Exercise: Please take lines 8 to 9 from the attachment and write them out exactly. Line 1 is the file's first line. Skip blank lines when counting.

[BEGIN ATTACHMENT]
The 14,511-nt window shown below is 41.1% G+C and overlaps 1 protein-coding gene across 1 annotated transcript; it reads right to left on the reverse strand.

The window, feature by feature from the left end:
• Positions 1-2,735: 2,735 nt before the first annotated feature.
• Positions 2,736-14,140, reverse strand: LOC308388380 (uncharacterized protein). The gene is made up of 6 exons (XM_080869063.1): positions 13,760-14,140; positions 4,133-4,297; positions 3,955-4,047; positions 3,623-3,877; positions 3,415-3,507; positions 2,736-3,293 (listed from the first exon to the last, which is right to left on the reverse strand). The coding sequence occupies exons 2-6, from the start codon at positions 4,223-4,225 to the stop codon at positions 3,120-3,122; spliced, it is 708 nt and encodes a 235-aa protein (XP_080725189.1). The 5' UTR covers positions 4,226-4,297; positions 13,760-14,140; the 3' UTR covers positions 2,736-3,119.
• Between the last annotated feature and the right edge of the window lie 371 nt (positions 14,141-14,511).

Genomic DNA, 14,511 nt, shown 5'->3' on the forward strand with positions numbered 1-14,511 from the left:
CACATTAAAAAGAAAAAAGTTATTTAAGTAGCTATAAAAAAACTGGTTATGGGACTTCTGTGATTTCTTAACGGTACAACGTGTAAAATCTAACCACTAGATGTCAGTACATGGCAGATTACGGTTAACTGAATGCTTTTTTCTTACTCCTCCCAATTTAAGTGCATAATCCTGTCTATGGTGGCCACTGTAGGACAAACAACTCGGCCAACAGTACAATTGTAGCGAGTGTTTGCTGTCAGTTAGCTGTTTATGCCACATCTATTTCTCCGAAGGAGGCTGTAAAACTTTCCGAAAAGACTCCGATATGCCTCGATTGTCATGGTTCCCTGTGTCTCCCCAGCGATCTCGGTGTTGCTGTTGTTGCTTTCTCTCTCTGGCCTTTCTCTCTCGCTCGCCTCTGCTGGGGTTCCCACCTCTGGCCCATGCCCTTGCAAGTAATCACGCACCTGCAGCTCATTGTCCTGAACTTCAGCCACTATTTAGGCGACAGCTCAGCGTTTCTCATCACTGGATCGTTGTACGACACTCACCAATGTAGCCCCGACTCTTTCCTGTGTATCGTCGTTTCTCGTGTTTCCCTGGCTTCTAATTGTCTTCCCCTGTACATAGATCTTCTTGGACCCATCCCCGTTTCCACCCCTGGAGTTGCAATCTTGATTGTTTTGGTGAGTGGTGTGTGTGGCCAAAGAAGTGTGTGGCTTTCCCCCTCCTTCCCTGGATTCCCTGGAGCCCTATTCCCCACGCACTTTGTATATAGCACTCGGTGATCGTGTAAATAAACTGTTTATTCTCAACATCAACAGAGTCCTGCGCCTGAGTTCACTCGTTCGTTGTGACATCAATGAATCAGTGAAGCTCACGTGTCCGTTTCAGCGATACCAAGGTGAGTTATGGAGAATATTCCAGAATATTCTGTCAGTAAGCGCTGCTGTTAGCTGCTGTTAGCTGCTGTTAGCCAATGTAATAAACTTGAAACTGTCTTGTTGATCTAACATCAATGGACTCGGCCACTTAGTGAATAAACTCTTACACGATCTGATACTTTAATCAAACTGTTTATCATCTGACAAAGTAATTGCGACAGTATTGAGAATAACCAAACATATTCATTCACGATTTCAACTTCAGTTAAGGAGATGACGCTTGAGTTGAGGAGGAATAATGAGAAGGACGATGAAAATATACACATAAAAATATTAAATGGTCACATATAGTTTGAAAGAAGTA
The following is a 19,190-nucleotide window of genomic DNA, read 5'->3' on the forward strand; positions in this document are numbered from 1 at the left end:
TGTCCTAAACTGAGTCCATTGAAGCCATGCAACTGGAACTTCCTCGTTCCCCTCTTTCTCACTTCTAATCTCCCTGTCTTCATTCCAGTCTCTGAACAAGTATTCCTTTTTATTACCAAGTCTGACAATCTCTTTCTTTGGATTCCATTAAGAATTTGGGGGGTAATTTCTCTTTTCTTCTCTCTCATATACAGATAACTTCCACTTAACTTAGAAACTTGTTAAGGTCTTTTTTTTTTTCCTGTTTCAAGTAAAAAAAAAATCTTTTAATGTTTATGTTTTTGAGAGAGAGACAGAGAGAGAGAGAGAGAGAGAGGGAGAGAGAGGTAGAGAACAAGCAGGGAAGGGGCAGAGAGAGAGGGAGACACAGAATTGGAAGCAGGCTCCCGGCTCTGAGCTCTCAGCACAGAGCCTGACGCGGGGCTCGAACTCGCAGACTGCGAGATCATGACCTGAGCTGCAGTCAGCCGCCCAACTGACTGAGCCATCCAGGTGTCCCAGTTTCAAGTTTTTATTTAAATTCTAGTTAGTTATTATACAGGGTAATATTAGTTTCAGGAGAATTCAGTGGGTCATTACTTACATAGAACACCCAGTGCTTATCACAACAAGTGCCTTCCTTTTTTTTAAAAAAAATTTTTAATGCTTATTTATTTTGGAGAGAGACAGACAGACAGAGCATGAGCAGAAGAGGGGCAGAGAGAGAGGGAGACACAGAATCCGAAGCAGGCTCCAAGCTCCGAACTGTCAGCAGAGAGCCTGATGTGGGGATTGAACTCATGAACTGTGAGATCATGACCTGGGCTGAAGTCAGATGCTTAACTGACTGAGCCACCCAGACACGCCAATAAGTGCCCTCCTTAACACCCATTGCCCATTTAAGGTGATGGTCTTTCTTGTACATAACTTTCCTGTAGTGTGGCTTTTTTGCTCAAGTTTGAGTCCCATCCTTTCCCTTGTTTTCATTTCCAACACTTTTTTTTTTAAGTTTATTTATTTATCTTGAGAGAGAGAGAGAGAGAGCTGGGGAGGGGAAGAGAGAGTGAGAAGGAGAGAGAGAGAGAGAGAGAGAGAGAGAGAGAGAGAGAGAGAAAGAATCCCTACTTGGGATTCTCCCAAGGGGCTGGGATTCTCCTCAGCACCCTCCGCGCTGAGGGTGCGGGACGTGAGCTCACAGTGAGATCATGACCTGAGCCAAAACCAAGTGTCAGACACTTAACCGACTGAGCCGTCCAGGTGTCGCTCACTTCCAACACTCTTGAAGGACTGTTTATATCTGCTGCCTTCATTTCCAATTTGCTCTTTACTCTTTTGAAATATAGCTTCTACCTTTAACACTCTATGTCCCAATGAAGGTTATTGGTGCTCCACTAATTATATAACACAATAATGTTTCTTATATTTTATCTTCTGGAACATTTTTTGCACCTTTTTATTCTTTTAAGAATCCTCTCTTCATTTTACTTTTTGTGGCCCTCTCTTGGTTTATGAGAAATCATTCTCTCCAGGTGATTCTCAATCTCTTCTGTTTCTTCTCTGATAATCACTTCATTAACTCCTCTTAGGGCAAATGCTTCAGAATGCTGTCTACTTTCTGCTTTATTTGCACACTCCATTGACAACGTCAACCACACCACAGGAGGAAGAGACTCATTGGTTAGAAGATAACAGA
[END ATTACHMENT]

The following is a 19,190-nucleotide window of genomic DNA, read 5'->3' on the forward strand; positions in this document are numbered from 1 at the left end:
TGTCCTAAACTGAGTCCATTGAAGCCATGCAACTGGAACTTCCTCGTTCCCCTCTTTCTCACTTCTAATCTCCCTGTCTTCATTCCAGTCTCTGAACAAGTATTCCTTTTTATTACCAAGTCTGACAATCTCTTTCTTTGGATTCCATTAAGAATTTGGGGGGTAATTTCTCTTTTCTTCTCTCTCATATACAGATAACTTCCACTTAACTTAGAAACTTGTTAAGGTCTTTTTTTTTTTCCTGTTTCAAGTAAAAAAAAAATCTTTTAATGTTTATGTTTTTGAGAGAGAGACAGAGAGAGAGAGAGAGAGAGAGGGAGAGAGAGGTAGAGAACAAGCAGGGAAGGGGCAGAGAGAGAGGGAGACACAGAATTGGAAGCAGGCTCCCGGCTCTGAGCTCTCAGCACAGAGCCTGACGCGGGGCTCGAACTCGCAGACTGCGAGATCATGACCTGAGCTGCAGTCAGCCGCCCAACTGACTGAGCCATCCAGGTGTCCCAGTTTCAAGTTTTTATTTAAATTCTAGTTAGTTATTATACAGGGTAATATTAGTTTCAGGAGAATTCAGTGGGTCATTACTTACATAGAACACCCAGTGCTTATCACAACAAGTGCCTTCCTTTTTTTTAAAAAAAATTTTTAATGCTTATTTATTTTGGAGAGAGACAGACAGACAGAGCATGAGCAGAAGAGGGGCAGAGAGAGAGGGAGACACAGAATCCGAAGCAGGCTCCAAGCTCCGAACTGTCAGCAGAGAGCCTGATGTGGGGATTGAACTCATGAACTGTGAGATCATGACCTGGGCTGAAGTCAGATGCTTAACTGACTGAGCCACCCAGACACGCCAATAAGTGCCCTCCTTAACACCCATTGCCCATTTAAGGTGATGGTCTTTCTTGTACATAACTTTCCTGTAGTGTGGCTTTTTTGCTCAAGTTTGAGTCCCATCCTTTCCCTTGTTTTCATTTCCAACACTTTTTTTTTTAAGTTTATTTATTTATCTTGAGAGAGAGAGAGAGAGAGCTGGGGAGGGGAAGAGAGAGTGAGAAGGAGAGAGAGAGAGAGAGAGAGAGAGAGAGAGAGAGAGAGAGAAAGAATCCCTACTTGGGATTCTCCCAAGGGGCTGGGATTCTCCTCAGCACCCTCCGCGCTGAGGGTGCGGGACGTGAGCTCACAGTGAGATCATGACCTGAGCCAAAACCAAGTGTCAGACACTTAACCGACTGAGCCGTCCAGGTGTCGCTCACTTCCAACACTCTTGAAGGACTGTTTATATCTGCTGCCTTCATTTCCAATTTGCTCTTTACTCTTTTGAAATATAGCTTCTACCTTTAACACTCTATGTCCCAATGAAGGTTATTGGTGCTCCACTAATTATATAACACAATAATGTTTCTTATATTTTATCTTCTGGAACATTTTTTGCACCTTTTTATTCTTTTAAGAATCCTCTCTTCATTTTACTTTTTGTGGCCCTCTCTTGGTTTATGAGAAATCATTCTCTCCAGGTGATTCTCAATCTCTTCTGTTTCTTCTCTGATAATCACTTCATTAACTCCTCTTAGGGCAAATGCTTCAGAATGCTGTCTACTTTCTGCTTTATTTGCACACTCCATTGACAACGTCAACCACACCACAGGAGGAAGAGACTCATTGGTTAGAAGATAACAGA